Edited by D. Coley 11 days ago

    I hope this link is usable that I am attaching, but it is for the upcoming Home Furnishings Market in High Point and beautifully illustrates "White" as a theme in home furnishings now. But I see warmer tones on the way!

    D. Coley
    Historic Burke Foundation LLC
    Morganton NC

  • 14.  RE: Trend of Painting Houses White?

    Posted 6 days ago

    Pre-market is over in High Point, and it was a great success thought to be the most important pre-market that the industry has had, and Furniture Today titled it the Mother of All Pre-Markets… Guess what finish my next primary collection will be in for April 2021, White! Yep, it will be in Indonesian Mahogany that is plantation grown and will be wire brushed in a white stain so that the gran of the wood will be apparent! The industry works on a 3 to 5-year life cycle with collections, so the anticipation is that white will be important for the next three to five years. So yes, this too will pass but not very quickly.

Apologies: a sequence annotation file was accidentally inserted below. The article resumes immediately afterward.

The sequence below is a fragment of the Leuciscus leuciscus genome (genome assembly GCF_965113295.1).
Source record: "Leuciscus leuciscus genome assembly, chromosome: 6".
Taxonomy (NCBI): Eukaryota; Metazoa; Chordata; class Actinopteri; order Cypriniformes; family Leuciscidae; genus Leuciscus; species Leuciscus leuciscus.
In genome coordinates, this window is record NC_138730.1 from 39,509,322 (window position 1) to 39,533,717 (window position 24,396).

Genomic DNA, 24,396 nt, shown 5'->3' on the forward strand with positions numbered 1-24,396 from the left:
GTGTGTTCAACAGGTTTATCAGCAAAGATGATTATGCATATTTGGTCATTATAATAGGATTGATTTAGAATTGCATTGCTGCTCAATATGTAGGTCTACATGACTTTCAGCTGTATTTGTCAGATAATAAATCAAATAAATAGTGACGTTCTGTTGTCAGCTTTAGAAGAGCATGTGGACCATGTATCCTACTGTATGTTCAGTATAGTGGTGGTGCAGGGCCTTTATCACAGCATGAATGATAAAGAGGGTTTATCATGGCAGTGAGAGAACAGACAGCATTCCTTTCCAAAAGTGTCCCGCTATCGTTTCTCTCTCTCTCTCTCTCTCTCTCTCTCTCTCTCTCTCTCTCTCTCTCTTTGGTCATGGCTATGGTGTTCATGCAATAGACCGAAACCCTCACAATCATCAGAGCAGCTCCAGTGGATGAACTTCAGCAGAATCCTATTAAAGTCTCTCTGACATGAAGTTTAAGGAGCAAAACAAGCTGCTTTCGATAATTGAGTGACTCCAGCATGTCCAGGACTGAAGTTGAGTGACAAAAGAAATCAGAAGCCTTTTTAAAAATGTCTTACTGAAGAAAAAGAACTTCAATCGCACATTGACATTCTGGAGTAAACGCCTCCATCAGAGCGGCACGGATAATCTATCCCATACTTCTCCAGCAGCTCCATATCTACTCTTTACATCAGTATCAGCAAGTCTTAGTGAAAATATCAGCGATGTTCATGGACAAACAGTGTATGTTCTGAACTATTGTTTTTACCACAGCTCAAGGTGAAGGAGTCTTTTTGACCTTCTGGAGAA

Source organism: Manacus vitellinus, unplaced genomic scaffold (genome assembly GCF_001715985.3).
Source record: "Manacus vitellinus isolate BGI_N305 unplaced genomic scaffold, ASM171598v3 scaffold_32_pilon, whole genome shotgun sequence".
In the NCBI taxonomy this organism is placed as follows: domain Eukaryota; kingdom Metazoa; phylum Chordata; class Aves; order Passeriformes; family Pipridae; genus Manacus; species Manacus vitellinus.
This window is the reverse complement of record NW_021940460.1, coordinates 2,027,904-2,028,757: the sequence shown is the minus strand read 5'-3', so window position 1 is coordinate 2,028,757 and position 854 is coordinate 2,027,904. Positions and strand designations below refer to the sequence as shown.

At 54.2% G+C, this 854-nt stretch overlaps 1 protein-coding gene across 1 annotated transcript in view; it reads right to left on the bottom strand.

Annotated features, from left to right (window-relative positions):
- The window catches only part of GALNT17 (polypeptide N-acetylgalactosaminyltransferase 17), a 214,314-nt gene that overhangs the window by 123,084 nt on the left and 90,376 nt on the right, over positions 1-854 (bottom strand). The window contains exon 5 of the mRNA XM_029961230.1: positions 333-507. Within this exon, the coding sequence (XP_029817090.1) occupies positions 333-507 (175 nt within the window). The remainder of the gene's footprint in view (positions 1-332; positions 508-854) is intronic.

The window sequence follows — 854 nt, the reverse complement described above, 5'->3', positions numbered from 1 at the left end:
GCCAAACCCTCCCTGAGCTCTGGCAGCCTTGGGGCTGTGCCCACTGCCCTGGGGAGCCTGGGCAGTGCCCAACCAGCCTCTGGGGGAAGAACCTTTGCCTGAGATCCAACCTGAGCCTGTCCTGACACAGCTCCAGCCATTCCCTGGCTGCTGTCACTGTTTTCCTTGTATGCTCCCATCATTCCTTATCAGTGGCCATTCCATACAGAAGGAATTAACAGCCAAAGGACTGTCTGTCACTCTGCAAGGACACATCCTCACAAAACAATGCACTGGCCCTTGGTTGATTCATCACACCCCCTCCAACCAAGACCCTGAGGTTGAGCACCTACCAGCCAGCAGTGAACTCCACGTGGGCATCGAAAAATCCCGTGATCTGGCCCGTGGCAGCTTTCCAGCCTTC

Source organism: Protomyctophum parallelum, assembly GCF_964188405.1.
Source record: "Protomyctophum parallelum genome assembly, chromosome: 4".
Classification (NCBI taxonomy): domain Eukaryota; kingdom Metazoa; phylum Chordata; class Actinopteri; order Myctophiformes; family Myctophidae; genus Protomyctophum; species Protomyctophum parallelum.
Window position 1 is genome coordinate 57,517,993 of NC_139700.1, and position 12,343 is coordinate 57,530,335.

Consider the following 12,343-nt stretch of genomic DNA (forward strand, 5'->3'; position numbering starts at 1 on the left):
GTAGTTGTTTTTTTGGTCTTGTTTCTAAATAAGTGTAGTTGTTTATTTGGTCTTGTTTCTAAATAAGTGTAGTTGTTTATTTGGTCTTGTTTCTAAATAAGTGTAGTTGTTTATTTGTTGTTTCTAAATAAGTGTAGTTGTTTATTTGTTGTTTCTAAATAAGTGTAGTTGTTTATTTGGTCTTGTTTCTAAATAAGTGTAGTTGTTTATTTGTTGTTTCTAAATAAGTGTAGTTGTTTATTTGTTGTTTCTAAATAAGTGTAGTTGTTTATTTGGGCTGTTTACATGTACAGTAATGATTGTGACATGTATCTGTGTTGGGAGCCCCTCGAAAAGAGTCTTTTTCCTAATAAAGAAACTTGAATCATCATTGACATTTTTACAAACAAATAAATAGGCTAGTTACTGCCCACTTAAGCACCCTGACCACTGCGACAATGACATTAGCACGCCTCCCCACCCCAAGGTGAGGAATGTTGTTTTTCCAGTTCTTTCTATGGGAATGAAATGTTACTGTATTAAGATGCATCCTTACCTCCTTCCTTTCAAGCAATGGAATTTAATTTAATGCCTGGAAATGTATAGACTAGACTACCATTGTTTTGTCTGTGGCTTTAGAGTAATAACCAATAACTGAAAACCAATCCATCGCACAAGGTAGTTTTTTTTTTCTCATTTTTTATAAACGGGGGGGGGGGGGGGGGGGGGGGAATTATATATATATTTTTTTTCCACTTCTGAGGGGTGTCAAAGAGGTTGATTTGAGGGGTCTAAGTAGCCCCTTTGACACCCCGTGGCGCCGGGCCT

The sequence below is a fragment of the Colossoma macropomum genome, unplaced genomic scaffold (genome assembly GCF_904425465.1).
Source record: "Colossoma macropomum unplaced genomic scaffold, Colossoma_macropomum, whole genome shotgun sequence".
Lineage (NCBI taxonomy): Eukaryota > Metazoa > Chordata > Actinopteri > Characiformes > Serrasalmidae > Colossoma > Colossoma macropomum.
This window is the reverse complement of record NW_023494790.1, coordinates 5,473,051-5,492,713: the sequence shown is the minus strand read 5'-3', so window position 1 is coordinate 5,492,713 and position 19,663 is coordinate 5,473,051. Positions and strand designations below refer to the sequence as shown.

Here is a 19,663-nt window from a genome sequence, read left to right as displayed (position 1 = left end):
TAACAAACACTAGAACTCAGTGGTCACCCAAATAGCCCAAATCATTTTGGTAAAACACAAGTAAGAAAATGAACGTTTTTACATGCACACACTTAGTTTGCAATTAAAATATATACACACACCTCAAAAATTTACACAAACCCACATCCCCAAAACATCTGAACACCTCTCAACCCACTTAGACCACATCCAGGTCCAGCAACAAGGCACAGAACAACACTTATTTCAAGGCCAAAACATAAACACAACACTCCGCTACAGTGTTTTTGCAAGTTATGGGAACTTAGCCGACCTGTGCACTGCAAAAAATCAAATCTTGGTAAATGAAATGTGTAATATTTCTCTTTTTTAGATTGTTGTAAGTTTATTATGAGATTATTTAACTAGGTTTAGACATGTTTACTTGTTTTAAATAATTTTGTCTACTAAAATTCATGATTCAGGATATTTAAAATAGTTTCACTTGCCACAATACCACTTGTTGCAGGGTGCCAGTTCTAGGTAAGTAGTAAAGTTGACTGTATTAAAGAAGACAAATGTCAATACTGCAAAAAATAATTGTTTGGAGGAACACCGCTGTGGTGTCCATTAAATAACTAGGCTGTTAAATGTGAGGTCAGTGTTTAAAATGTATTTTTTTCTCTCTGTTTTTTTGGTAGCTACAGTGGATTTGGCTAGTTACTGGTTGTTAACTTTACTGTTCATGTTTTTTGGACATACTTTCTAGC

Just a heads up!

    D. Coley
    Morganton NC